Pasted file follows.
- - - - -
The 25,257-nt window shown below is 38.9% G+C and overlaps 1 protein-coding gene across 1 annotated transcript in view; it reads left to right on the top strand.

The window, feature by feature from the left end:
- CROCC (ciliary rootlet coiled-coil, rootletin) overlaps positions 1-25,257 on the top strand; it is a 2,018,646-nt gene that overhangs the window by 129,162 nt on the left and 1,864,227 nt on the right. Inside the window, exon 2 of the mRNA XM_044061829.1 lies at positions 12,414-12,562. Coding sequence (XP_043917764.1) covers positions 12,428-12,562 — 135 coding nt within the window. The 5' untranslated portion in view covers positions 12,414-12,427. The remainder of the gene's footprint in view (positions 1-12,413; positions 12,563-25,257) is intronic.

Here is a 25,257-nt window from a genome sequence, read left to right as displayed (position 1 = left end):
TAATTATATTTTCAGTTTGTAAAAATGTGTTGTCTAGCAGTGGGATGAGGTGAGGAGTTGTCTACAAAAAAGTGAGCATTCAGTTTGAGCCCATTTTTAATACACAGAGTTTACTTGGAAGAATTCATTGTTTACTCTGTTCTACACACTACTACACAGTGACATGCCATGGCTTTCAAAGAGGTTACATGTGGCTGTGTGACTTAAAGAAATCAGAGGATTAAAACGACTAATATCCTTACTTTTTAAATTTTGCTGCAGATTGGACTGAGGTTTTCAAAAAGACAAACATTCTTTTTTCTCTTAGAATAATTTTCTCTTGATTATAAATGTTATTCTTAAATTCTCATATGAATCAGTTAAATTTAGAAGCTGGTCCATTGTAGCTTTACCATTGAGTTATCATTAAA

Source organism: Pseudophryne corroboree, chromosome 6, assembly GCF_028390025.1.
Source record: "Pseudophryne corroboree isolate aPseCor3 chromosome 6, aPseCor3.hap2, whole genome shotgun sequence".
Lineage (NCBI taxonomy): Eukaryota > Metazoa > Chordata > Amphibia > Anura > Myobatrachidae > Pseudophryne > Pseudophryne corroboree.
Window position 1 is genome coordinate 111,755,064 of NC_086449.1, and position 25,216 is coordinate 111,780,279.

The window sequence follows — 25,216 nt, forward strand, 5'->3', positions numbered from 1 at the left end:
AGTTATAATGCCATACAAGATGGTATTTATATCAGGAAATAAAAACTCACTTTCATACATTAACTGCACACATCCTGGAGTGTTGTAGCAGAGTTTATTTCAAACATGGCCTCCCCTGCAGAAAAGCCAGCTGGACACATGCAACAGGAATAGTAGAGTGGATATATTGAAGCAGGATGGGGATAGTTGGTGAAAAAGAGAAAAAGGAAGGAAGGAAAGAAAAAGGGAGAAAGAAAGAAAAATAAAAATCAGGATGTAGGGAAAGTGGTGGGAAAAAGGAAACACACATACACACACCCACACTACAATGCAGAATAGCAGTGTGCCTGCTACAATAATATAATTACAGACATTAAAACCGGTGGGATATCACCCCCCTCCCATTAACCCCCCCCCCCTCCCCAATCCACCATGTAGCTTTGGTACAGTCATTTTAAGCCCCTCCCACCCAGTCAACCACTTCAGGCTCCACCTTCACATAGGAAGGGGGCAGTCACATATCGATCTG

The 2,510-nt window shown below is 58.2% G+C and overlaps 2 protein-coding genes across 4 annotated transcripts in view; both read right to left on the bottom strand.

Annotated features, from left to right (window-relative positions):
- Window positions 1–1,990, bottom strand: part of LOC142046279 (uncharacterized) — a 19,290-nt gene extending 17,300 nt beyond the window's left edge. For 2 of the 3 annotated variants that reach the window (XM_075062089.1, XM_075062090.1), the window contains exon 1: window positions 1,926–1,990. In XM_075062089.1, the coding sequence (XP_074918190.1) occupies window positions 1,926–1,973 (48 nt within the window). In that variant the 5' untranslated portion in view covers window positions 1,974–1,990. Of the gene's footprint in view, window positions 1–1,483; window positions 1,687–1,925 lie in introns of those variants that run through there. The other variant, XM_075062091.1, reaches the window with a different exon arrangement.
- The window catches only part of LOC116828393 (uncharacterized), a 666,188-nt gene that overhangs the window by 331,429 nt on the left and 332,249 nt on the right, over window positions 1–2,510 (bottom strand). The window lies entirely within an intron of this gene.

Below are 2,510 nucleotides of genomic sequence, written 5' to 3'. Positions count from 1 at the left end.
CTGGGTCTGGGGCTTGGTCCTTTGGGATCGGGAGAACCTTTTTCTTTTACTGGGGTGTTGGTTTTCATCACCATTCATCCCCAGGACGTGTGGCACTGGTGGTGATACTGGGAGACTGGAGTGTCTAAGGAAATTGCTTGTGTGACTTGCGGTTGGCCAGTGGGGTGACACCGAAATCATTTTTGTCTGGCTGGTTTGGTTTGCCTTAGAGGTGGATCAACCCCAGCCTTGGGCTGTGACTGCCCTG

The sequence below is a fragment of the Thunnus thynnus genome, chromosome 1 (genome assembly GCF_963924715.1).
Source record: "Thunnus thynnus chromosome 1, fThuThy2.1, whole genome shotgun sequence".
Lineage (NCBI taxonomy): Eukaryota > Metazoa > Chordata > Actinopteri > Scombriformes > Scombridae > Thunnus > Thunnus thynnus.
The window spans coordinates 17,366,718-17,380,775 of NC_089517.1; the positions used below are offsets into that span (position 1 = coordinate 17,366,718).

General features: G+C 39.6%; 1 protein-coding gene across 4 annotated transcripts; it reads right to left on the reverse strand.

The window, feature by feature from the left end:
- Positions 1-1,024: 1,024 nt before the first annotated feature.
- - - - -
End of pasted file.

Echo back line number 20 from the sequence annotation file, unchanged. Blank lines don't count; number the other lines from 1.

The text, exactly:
Lineage (NCBI taxonomy): Eukaryota > Metazoa > Chordata > Actinopteri > Scombriformes > Scombridae > Thunnus > Thunnus thynnus.